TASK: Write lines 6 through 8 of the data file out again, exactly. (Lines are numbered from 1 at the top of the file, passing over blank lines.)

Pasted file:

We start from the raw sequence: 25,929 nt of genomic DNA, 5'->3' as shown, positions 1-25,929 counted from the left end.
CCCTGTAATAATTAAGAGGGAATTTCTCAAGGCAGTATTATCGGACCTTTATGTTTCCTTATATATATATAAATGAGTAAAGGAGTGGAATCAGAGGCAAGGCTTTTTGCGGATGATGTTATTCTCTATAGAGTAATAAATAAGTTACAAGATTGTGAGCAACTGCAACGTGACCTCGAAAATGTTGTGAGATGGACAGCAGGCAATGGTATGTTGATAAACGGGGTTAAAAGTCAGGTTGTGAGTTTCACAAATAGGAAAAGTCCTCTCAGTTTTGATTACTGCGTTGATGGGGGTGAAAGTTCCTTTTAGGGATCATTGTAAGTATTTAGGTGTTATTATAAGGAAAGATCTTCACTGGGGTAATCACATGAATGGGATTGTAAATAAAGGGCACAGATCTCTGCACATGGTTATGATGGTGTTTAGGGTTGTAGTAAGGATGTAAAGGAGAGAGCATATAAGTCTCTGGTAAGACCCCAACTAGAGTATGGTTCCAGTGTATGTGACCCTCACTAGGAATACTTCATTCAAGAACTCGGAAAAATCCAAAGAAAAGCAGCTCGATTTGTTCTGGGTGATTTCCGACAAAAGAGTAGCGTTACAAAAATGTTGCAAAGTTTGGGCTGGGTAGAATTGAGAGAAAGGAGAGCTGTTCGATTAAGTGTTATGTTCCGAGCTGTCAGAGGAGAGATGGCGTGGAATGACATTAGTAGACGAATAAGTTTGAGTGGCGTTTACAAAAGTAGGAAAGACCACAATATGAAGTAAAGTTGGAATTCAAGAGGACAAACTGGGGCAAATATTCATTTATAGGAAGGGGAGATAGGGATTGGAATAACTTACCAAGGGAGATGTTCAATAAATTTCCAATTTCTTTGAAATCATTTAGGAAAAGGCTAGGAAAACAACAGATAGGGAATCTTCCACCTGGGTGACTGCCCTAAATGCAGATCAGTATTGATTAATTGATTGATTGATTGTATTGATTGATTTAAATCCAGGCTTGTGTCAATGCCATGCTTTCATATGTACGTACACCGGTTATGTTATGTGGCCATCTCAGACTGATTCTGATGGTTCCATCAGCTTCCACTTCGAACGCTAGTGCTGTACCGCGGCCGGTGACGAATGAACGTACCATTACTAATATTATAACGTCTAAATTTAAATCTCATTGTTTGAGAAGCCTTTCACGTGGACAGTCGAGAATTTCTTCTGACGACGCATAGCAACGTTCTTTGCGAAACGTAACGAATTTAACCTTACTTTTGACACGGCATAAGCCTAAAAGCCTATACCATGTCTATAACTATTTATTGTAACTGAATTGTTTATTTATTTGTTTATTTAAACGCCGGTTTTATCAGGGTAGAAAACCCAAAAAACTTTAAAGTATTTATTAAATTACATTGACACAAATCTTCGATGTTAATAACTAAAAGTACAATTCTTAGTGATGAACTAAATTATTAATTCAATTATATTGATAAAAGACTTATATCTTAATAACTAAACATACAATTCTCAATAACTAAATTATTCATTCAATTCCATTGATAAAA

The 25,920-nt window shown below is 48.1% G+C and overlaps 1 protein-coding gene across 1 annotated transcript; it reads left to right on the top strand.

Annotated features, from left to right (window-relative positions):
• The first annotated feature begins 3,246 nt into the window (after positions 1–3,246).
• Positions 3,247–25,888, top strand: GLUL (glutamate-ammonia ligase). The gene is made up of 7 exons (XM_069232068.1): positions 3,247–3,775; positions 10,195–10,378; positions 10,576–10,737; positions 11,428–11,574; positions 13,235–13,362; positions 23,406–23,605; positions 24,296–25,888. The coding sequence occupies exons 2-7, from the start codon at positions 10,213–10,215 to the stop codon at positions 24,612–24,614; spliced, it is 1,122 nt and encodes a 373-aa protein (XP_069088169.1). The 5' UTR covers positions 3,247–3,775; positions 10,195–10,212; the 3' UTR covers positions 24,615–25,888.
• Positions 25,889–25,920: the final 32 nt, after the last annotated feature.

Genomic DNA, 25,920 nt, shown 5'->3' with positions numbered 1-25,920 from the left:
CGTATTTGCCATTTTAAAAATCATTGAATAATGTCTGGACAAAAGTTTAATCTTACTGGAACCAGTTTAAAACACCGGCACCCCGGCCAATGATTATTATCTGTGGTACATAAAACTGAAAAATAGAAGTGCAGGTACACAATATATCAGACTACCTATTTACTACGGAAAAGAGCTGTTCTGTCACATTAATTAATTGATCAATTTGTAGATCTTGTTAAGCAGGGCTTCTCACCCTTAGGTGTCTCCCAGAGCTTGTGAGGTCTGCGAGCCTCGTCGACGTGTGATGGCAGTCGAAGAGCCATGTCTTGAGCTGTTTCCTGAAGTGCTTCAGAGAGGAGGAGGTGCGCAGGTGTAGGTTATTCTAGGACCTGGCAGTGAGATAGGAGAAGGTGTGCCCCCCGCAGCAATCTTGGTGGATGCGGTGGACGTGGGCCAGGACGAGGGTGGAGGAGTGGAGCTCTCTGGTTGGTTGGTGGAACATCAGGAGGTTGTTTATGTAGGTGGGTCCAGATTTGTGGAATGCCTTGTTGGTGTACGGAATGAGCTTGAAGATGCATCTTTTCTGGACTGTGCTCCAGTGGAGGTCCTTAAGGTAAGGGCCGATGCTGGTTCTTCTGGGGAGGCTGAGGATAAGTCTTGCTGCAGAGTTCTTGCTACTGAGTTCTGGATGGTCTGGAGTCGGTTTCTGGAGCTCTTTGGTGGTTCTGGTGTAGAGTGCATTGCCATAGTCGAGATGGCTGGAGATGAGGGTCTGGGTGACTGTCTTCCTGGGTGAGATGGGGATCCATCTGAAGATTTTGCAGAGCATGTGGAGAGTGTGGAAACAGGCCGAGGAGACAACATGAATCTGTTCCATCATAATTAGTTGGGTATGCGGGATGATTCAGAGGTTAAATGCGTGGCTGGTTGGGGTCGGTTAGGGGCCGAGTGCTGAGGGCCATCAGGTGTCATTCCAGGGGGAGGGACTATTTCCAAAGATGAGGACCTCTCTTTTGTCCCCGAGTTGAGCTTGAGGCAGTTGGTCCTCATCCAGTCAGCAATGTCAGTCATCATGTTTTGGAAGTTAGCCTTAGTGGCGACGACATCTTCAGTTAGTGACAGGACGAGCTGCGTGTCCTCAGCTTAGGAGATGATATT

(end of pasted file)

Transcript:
• Positions 3,247–25,888, top strand: GLUL (glutamate-ammonia ligase). The gene is made up of 7 exons (XM_069232068.1): positions 3,247–3,775; positions 10,195–10,378; positions 10,576–10,737; positions 11,428–11,574; positions 13,235–13,362; positions 23,406–23,605; positions 24,296–25,888. The coding sequence occupies exons 2-7, from the start codon at positions 10,213–10,215 to the stop codon at positions 24,612–24,614; spliced, it is 1,122 nt and encodes a 373-aa protein (XP_069088169.1). The 5' UTR covers positions 3,247–3,775; positions 10,195–10,212; the 3' UTR covers positions 24,615–25,888.
• Positions 25,889–25,920: the final 32 nt, after the last annotated feature.

Genomic DNA, 25,920 nt, shown 5'->3' with positions numbered 1-25,920 from the left: